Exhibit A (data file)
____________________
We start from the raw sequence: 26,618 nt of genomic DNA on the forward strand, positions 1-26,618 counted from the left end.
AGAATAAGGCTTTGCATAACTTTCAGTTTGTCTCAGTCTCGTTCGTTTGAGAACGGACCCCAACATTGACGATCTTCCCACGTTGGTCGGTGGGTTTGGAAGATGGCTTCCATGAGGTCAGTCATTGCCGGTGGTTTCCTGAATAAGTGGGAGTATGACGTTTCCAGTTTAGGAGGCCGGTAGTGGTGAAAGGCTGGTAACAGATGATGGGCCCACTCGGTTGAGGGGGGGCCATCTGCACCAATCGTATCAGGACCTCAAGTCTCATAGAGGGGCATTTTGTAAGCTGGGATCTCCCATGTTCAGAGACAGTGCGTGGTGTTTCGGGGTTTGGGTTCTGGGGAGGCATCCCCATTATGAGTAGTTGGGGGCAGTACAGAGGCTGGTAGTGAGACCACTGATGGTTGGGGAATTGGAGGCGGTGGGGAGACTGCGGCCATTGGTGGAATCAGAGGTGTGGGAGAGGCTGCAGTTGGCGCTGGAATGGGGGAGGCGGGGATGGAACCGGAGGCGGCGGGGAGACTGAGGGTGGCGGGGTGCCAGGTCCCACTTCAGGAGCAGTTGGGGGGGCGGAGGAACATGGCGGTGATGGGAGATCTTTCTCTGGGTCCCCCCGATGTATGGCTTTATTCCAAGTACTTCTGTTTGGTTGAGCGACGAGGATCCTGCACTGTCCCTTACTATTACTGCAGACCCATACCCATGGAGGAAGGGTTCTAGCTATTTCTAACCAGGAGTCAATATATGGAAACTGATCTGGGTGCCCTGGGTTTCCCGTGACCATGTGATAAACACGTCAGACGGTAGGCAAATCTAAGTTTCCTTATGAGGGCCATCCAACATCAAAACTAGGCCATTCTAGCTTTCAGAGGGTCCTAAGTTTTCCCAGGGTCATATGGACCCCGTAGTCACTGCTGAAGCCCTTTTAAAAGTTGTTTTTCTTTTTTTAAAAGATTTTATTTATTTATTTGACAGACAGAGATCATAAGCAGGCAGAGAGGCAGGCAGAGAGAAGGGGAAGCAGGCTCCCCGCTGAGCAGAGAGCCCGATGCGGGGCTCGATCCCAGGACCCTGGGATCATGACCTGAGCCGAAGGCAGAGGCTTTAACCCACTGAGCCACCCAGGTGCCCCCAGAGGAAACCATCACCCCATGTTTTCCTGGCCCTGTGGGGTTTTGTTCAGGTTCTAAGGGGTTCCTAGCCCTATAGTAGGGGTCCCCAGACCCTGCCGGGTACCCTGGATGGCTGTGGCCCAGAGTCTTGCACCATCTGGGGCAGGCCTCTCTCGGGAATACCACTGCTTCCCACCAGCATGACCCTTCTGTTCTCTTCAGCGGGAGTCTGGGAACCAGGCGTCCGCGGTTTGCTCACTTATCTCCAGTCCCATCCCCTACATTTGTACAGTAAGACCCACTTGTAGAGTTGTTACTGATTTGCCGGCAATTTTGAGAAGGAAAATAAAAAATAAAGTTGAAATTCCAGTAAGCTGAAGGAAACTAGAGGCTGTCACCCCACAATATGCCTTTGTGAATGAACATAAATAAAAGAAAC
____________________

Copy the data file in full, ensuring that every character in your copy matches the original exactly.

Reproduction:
We start from the raw sequence: 26,618 nt of genomic DNA on the forward strand, positions 1-26,618 counted from the left end.
AGAATAAGGCTTTGCATAACTTTCAGTTTGTCTCAGTCTCGTTCGTTTGAGAACGGACCCCAACATTGACGATCTTCCCACGTTGGTCGGTGGGTTTGGAAGATGGCTTCCATGAGGTCAGTCATTGCCGGTGGTTTCCTGAATAAGTGGGAGTATGACGTTTCCAGTTTAGGAGGCCGGTAGTGGTGAAAGGCTGGTAACAGATGATGGGCCCACTCGGTTGAGGGGGGGCCATCTGCACCAATCGTATCAGGACCTCAAGTCTCATAGAGGGGCATTTTGTAAGCTGGGATCTCCCATGTTCAGAGACAGTGCGTGGTGTTTCGGGGTTTGGGTTCTGGGGAGGCATCCCCATTATGAGTAGTTGGGGGCAGTACAGAGGCTGGTAGTGAGACCACTGATGGTTGGGGAATTGGAGGCGGTGGGGAGACTGCGGCCATTGGTGGAATCAGAGGTGTGGGAGAGGCTGCAGTTGGCGCTGGAATGGGGGAGGCGGGGATGGAACCGGAGGCGGCGGGGAGACTGAGGGTGGCGGGGTGCCAGGTCCCACTTCAGGAGCAGTTGGGGGGGCGGAGGAACATGGCGGTGATGGGAGATCTTTCTCTGGGTCCCCCCGATGTATGGCTTTATTCCAAGTACTTCTGTTTGGTTGAGCGACGAGGATCCTGCACTGTCCCTTACTATTACTGCAGACCCATACCCATGGAGGAAGGGTTCTAGCTATTTCTAACCAGGAGTCAATATATGGAAACTGATCTGGGTGCCCTGGGTTTCCCGTGACCATGTGATAAACACGTCAGACGGTAGGCAAATCTAAGTTTCCTTATGAGGGCCATCCAACATCAAAACTAGGCCATTCTAGCTTTCAGAGGGTCCTAAGTTTTCCCAGGGTCATATGGACCCCGTAGTCACTGCTGAAGCCCTTTTAAAAGTTGTTTTTCTTTTTTTAAAAGATTTTATTTATTTATTTGACAGACAGAGATCATAAGCAGGCAGAGAGGCAGGCAGAGAGAAGGGGAAGCAGGCTCCCCGCTGAGCAGAGAGCCCGATGCGGGGCTCGATCCCAGGACCCTGGGATCATGACCTGAGCCGAAGGCAGAGGCTTTAACCCACTGAGCCACCCAGGTGCCCCCAGAGGAAACCATCACCCCATGTTTTCCTGGCCCTGTGGGGTTTTGTTCAGGTTCTAAGGGGTTCCTAGCCCTATAGTAGGGGTCCCCAGACCCTGCCGGGTACCCTGGATGGCTGTGGCCCAGAGTCTTGCACCATCTGGGGCAGGCCTCTCTCGGGAATACCACTGCTTCCCACCAGCATGACCCTTCTGTTCTCTTCAGCGGGAGTCTGGGAACCAGGCGTCCGCGGTTTGCTCACTTATCTCCAGTCCCATCCCCTACATTTGTACAGTAAGACCCACTTGTAGAGTTGTTACTGATTTGCCGGCAATTTTGAGAAGGAAAATAAAAAATAAAGTTGAAATTCCAGTAAGCTGAAGGAAACTAGAGGCTGTCACCCCACAATATGCCTTTGTGAATGAACATAAATAAAAGAAAC